( Collapse )
( Collapse )
[I]t's a good exercise -- as well as just plain fun -- to look at Keynesian economists trying to reconcile their outlandish policy prescriptions with the historical record. No matter how you slice it, "fiscal austerity" has a track record of success, whereas pump-priming "stimulus" spending has never delivered.
When you look at the arguments made by Keynesians (or at least Krugman), I'm reminded of the arguments made by geocentric astronomers, adding multitudes of epicycles in order to make things "work" rather than just accepting that the theory is wrong. There's plenty of excuses and "if only's" but no actual supporting evidence.
I saw this from a friend's journal:
So how about that? A person in the top tax bracket who not only acknowledges an obligation as a citizen to pay taxes
into the system that benefitted her, but who also doesnt try to pretend a 3% increase on funds **above** $250,000
is a punishment...
At a time when people are losing their homes, savings are at a low, and people are nervous about their jobs -- someone not complaining that
taxing the money above the 1st quarter-million will make them poor and have them eating franks n beans every night. How refreshing...
via Electoral Vote: an AP article summarizes the current third-party situation. Third parties, of course, have a reputation for the "spoiler effect", where they attract enough voters that would have otherwise voted for the leader that an upset occurs. This requires a certain degree of ideological similarity to the leader, but with enough difference to draw away disgruntled partymates (such as a Libertarian in a race lead by a centrist or socially conservative Republican, or a Green candidate in a race lead by a conservative Democrat). It also requires that the Big Two candidates be fairly close in number of votes — if one candidate has a twenty-point lead, it's not likely that a third party candidate will spoil anything.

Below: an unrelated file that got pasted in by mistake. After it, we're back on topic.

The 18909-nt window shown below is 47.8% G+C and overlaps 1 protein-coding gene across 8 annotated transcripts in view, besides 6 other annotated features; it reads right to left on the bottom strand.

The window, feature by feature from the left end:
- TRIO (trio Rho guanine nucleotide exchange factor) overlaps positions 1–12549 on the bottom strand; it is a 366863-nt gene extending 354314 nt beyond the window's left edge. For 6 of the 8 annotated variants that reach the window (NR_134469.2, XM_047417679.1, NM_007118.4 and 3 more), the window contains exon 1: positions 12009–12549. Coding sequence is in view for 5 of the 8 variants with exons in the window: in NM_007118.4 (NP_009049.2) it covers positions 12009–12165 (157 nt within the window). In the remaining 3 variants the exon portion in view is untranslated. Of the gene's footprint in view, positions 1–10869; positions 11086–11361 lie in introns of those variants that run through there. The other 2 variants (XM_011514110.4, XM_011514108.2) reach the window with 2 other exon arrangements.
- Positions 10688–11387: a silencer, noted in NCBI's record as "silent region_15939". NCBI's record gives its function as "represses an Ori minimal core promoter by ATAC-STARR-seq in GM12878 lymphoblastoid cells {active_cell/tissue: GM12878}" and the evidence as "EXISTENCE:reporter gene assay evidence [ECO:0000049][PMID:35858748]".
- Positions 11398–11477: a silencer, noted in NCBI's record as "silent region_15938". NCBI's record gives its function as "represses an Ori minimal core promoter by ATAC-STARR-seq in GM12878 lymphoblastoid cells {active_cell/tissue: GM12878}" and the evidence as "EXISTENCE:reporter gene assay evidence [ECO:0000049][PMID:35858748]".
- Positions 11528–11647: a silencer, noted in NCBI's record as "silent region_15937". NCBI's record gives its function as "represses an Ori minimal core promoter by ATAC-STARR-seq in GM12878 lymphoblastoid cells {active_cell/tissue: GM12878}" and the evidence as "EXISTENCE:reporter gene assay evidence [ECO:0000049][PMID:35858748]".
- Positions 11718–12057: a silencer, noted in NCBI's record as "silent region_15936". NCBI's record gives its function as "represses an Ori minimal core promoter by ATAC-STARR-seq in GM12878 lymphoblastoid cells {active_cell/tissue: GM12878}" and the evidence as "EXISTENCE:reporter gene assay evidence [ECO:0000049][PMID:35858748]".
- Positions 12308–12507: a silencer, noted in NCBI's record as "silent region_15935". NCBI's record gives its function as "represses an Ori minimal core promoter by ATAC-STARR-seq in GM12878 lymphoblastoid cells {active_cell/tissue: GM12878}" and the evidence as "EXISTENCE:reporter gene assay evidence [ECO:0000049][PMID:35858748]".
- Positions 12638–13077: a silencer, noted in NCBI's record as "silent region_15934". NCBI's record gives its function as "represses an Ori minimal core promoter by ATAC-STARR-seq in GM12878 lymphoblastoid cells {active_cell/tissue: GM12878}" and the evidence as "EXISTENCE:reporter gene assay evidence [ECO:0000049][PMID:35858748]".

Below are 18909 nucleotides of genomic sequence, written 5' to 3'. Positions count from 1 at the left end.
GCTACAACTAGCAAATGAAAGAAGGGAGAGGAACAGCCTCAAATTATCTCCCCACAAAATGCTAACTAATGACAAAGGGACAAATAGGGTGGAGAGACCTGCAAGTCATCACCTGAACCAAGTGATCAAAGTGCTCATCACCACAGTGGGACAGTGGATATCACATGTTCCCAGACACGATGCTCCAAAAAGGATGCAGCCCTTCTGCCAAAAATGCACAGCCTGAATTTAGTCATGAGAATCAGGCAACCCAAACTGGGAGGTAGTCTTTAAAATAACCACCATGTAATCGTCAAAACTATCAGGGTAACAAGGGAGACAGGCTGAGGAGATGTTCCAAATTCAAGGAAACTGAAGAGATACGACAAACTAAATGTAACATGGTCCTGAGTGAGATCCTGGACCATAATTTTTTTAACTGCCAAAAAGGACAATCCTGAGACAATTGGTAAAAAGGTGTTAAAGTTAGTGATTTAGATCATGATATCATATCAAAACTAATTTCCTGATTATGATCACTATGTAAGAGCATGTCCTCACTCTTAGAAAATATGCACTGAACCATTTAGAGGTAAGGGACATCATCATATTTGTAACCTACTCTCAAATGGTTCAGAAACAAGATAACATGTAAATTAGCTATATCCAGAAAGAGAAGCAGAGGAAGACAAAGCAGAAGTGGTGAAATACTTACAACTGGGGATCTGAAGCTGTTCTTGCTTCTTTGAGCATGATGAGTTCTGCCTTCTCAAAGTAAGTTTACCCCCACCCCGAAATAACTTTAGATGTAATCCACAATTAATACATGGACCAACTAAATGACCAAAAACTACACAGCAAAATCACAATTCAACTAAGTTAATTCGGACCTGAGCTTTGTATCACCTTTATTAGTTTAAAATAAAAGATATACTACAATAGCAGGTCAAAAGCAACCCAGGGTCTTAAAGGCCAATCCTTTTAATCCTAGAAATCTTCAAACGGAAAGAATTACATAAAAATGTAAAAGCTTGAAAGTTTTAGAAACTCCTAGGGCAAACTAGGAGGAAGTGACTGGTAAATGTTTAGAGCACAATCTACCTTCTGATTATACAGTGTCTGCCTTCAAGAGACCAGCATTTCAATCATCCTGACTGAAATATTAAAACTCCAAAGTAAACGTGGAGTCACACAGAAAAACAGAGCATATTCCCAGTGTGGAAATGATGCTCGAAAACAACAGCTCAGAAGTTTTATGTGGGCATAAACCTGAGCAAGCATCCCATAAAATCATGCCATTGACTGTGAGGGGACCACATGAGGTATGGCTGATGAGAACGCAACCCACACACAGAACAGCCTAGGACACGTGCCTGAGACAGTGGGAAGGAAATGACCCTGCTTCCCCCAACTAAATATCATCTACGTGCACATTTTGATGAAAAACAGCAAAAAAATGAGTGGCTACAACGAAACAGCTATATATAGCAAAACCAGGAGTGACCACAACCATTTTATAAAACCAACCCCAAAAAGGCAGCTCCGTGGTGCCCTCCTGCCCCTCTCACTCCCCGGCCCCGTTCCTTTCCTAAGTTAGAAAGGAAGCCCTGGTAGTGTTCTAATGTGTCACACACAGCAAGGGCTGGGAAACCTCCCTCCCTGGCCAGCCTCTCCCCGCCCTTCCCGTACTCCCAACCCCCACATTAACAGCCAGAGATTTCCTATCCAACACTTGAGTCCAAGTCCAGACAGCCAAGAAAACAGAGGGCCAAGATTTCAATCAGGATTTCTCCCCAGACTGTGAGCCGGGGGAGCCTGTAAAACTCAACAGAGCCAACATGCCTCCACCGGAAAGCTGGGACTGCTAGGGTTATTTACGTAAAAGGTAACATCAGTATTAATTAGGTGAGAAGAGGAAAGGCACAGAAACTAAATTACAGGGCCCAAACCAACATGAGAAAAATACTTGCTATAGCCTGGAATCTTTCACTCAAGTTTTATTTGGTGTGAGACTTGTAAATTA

Of course, that third parties are punished with a bad reputation as just for existing is downright undemocratic, and is a clear sign that the system needs to be fixed. Mounting massive PR campaigns for the minor parties isn't going to fix anything, as this is simply another symptom of the broken system. The actual causes are threefold: restrictive ballot access laws, winner-takes-all (mostly only a concern in presidential races), and plurality voting (aka "first-past-the-post"). Addressing the latter would do the most to eliminate the spoiler effect and the undemocratic backlash that comes in response to it.( Collapse )
Cross-posted from journal